Vegan Chili Recipe (Vegetarian)
When it comes to creating and sharing vegan recipes I used to always think about it from a meat-eaters standpoint. Would a meat-eater be able to tell that this was a vegan recipe? I guess it is mostly because I am married to a man who wouldn’t consider it a meal if there was no meat on his plate…enter my vegan chili recipe.
Though I am happy to say that after 8 years of marriage and eating all my vegan recipes, he is now easily pleased with dishes that are made mostly made with vegetables as much as the meaty ones. If you were to ever meet him and ask him about his favorite vegan dish, I bet he would start raving about this cauliflower risotto.
However, even though my husband has been happily cooperating, my process of creating vegan recipes and thinking of them as a comparable alternative to their animal-protein based ones hasn’t changed until recently.
A few weeks ago I met a couple who has been observing a vegan diet for over 20 years. Prior to the switch, they were both regular consumers of animal products and grew up in families that they referred to as, “Big Meat Eaters.”
I was excited to chat with them, not only because it was my first time meeting someone who has been a vegan for such a long time, but also because it was great to hear a perspective different than my own.
After talking several hours on the subject, one thing became clear: They were not trying to compensate for the lack of meat when they were cooking for themselves. Rather, they were after rich flavors with filling and healthy ingredients.
With this newfound thinking, I started thinking about this Vegan Chili Recipe. If you think about it, what dish is a better example of building flavors one onto another than a big pot of chili?
During the course of 3 weeks, I tried several meatless chili recipes and decided that the version I am sharing here is the best one. To understand why, I want to talk more about the anatomy of this vegan bean chili recipe made from scratch.
The Anatomy of Vegan Chili Recipe – Vegan Chili Ingredients
I know what you are thinking, what anatomy is she talking about?
Well, I am talking about the structure of how the flavors and textures are built to end up with what I personally think of the best vegan chili recipe ever.
Though before I continue, I want to give credit where it is due. Throughout my search for the best vegan chili, I tried several recipes from several websites and cookbooks and finally landed in this version that is heavily adapted from the cookbook, Vegan for Everybody (affiliate link) by America’s Test Kitchen.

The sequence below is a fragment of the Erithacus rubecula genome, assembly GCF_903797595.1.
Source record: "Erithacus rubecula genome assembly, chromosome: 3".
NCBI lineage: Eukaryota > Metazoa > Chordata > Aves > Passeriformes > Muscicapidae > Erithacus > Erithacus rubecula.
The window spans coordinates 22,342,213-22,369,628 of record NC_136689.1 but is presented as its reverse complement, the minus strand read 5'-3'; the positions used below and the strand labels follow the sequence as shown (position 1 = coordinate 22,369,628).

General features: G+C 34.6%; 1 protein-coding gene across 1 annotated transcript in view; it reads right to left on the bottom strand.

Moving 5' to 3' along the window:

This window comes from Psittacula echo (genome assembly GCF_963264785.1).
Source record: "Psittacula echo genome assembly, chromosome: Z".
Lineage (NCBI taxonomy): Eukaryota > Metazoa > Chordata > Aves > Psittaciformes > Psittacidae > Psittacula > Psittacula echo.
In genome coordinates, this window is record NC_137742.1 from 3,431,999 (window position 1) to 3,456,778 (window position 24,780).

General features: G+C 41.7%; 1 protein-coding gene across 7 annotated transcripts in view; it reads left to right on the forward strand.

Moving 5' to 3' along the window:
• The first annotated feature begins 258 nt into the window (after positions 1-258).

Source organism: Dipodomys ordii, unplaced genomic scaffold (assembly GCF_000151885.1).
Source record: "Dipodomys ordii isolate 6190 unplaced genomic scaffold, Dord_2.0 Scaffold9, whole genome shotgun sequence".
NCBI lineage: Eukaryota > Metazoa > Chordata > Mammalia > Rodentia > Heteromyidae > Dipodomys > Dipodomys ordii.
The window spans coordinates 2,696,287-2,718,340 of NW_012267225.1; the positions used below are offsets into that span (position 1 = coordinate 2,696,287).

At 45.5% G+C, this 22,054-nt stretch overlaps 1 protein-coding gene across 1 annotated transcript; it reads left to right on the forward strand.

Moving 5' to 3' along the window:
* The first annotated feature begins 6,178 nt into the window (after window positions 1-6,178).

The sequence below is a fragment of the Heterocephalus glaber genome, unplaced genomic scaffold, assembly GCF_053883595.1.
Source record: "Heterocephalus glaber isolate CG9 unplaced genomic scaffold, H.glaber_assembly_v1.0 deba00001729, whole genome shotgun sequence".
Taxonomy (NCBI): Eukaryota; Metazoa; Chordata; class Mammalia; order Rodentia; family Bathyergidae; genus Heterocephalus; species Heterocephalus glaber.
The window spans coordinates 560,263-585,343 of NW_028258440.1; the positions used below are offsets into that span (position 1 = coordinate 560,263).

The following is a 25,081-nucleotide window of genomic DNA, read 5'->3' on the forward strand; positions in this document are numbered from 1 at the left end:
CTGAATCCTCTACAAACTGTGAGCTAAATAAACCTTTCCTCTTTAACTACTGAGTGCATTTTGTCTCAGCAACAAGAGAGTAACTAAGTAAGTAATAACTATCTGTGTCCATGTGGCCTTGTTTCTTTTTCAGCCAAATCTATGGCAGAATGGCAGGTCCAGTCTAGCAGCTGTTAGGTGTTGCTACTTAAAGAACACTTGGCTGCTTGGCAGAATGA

I did make quite a bit of changes to the original recipe, mostly to the cooking technique to make it faster, but in general, I based this recipe on the ingredients that they used.
The Umami Flavors
Whether you are a vegan or a meat-eater, when it comes to chili, I think we can all agree that the depth of flavor that umami-rich ingredients provide is indispensable.
In my version of healthy vegan chili recipe, I used umami-rich ingredients like tomato paste, soy sauce, diced tomatoes, and dried shiitake mushrooms. Using these ingredients helped me replicate the texture of ground beef by creating (for the lack of a better word) my own vegan ground beef mixture.
This was my first time using dried mushrooms in my cooking. At first, I thought it would be difficult to find them, but later when I went to the supermarket, I was told that people use them often. It was quite surprising to find out that they actually had a section with several kinds of dried mushrooms.
Here, I also want to note that the mushroom taste in the overall recipe is very minimal. This was ideal for us as my husband hates mushrooms and I knew that he wouldn’t eat a big bowl of mushroom chili with no meat.
Texture and Flavor:
In terms of texture and flavor profiles, this simple vegan chili recipe is not much different than your usual meat chili.
For deep flavor, in addition to the umami-rich ingredients I mentioned above, I used onions, celery, and garlic to start the recipe off.
For additional creaminess and additional earthy flavors, I used Cannelini and black beans (pinto beans or red kidney beans would also work). Though you can mix and match with any beans you have on hand. I used canned beans (one of each kind) as I wanted to be able to make this dish under one hour.
For added texture, I used medium-coarse bulgur wheat. Having grown up in Turkey, bulgur was a staple in our house (you can read more about it here in Mom’s Bulgur Pilaf post). If you have never cooked bulgur, please know that it is not much different than cooking quinoa or rice.
While I know that some of you might think of Vegan Chili with Bulgur to be an unusual combo, I assure you that the added texture of bulgur wheat brings this veggie chili recipe together.
Nowadays, you can easily find it in health food stores (like Whole Foods). They usually have a bulk food section where you can easily get just the amount you want. If you can’t find it in your market, then this brand of bulgur (affiliate link) is the one I recommend.